• Ask questions you know the answer to. Asking questions or simply stating, “I don’t understand.” will help you collect more information that you can use to create mutually beneficial agreements. 
  • Understand, why you? Commit the hiring manager to their reasons for extending an offer by asking, “Before we start, can you tell me exactly why you’ve chosen me?” You’ll better know how you stack up to any of your competition or their alternative options.
  • Give them a reputation to uphold. Make someone feel bad if they’re trying to screw you. “I understand that you’re going to bat for me. I’m grateful to have someone like you in my corner. I’m confident that you’re doing everything you can for me. Thank you.”
  • Separate people from the problem. You must be hard on the problem and soft on the people. You need to concentrate on sitting on their side of the table. You’re collaborating on mutual interests, not adversarial positions. You’re negotiating for alignment, not at odds. “Thank you for going to work WITH me.” Shout out to Getting to Yesfor this tip.
  • Use forward thinking and positive positioning. Remember, the employer needs to know they can get you; otherwise, unless you’re the only option, they’ll move on. Reinforce, “We will get this done…” as appropriate. 
  • Tell the truth. Resist the temptation even to tell a small lie. The negotiation should make your employer want you more. Negotiate with openness, honesty, candor, empathy, and kindness. You need to work with these folks, after all. Your reputation is on the line.
  • Develop strong alternatives. Consider dripping information about your other choices to influence a deal. “If I’m honest, this is where I’m most engaged, but I owe it to myself to consider my other offers…” Competition makes you more desirable and can increase your power. When other people want you, your perceived power goes up. Never enter a negotiation without options, even if that option is to do nothing.
  • Fall in love with no deal. Your strongest power is truly feeling confident walking away. Plus, you must protect yourself against making an agreement you should reject. Suppose you identify red flags and hesitations throughout the “AAA” process. In that case, you can parlay that friction into leverage by sharing why you’re not ready to move forward until you reach a solution regarding your red flags.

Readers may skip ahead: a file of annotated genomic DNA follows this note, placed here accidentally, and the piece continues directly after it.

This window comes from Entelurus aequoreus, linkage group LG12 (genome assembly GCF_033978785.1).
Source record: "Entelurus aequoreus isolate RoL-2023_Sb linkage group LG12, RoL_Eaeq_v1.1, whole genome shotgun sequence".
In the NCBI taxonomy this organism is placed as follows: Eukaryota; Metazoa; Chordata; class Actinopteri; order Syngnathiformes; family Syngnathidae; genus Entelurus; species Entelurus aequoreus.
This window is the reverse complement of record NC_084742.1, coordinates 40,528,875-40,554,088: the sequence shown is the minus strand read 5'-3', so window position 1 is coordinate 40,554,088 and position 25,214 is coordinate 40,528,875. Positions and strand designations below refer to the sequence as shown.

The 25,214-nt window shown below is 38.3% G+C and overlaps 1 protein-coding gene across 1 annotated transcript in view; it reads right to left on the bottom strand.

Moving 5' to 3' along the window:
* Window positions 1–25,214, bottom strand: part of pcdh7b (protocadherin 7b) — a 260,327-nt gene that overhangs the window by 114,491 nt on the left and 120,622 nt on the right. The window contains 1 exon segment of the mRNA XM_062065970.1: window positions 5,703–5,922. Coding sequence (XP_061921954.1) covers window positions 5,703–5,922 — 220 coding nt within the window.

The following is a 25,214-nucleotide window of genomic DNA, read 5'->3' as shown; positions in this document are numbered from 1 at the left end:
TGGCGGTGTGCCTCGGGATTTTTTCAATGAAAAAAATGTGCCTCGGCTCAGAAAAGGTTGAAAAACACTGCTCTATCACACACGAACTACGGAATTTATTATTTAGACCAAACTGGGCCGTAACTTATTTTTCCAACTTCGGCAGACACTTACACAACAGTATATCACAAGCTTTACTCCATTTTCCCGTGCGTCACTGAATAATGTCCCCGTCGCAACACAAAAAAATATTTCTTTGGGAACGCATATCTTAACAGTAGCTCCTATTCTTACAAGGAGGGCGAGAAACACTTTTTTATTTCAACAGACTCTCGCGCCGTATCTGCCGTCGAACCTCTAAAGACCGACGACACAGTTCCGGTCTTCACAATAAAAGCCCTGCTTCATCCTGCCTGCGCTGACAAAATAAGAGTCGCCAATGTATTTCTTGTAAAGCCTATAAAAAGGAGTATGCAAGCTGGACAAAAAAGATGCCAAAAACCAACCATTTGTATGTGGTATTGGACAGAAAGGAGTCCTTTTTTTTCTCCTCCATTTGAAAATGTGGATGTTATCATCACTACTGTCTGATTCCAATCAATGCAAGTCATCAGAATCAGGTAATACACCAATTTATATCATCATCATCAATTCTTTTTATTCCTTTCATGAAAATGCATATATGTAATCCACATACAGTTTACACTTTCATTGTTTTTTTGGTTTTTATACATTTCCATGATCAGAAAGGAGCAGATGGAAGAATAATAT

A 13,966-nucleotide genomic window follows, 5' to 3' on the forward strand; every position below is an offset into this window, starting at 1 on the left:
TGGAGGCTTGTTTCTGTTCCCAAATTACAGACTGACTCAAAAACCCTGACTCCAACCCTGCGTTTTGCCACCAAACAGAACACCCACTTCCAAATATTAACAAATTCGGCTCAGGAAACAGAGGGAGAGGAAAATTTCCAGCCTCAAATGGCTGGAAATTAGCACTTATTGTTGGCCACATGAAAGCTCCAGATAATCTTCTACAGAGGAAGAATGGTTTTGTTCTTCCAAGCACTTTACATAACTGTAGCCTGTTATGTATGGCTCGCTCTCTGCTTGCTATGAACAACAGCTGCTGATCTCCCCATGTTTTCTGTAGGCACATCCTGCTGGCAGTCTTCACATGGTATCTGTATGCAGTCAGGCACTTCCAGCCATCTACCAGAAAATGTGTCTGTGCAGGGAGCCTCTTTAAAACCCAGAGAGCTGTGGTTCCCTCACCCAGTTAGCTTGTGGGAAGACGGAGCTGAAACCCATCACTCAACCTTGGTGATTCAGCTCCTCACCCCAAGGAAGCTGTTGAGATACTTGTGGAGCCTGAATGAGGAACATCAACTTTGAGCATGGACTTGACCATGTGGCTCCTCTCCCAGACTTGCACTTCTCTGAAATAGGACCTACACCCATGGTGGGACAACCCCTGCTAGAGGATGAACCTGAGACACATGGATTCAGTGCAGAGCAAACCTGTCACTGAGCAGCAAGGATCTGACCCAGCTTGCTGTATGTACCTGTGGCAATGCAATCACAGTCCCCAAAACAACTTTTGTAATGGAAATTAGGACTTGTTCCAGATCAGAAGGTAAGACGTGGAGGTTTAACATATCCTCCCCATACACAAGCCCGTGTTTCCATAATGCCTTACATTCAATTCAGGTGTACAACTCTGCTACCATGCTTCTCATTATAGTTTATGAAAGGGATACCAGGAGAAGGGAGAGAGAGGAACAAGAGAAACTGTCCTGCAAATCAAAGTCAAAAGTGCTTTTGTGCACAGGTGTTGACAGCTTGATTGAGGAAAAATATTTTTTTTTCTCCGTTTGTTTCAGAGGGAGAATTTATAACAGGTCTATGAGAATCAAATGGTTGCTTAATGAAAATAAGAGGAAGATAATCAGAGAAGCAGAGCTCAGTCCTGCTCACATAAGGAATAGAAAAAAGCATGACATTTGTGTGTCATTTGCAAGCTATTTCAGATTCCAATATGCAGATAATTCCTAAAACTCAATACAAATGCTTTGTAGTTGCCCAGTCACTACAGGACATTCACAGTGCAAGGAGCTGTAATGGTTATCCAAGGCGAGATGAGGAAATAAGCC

• Practice silence. Who speaks first loses. When in doubt, shut up. Some of the most effective negotiating you will ever do is when you are not talking.

Now I’ll bring this monster guide home with a final reminder.

You Don’t Get What You Deserve. You Get What You Negotiate

Studying the entire ThinkWarwick “AAA” Negotiation Method with scholarly detail and anticipating that everything will go to plan is a fool’s errand. 


Negotiation is about principles, not rules. You need to have flexibility, creativity, and adaption to situational context. 

Furthermore, negotiations involve human beings: each with their own emotions, values, backgrounds, and viewpoints. 

Each is liable to cognitive bias, perception bias, and illogical leaps. As negotiators, we must prepare for the unpredictable.

Final note. In negotiation, EQ > IQ. 

Influence is more important than logic. If you want to persuade people, show the immediate relevance and value of what you say and how it meets their needs and desires. 

I hope that you find value in this guide. I have thousands and thousands of hours of real experience in these scenarios, and condensing it into a more digestible framework is friggin hard. Perhaps I expand the detail from AAA into a book. What do you think?

Please do me a favor and bookmark this guide for later, share it with a friend, or talk about it on LinkedIn using #execsandthecity.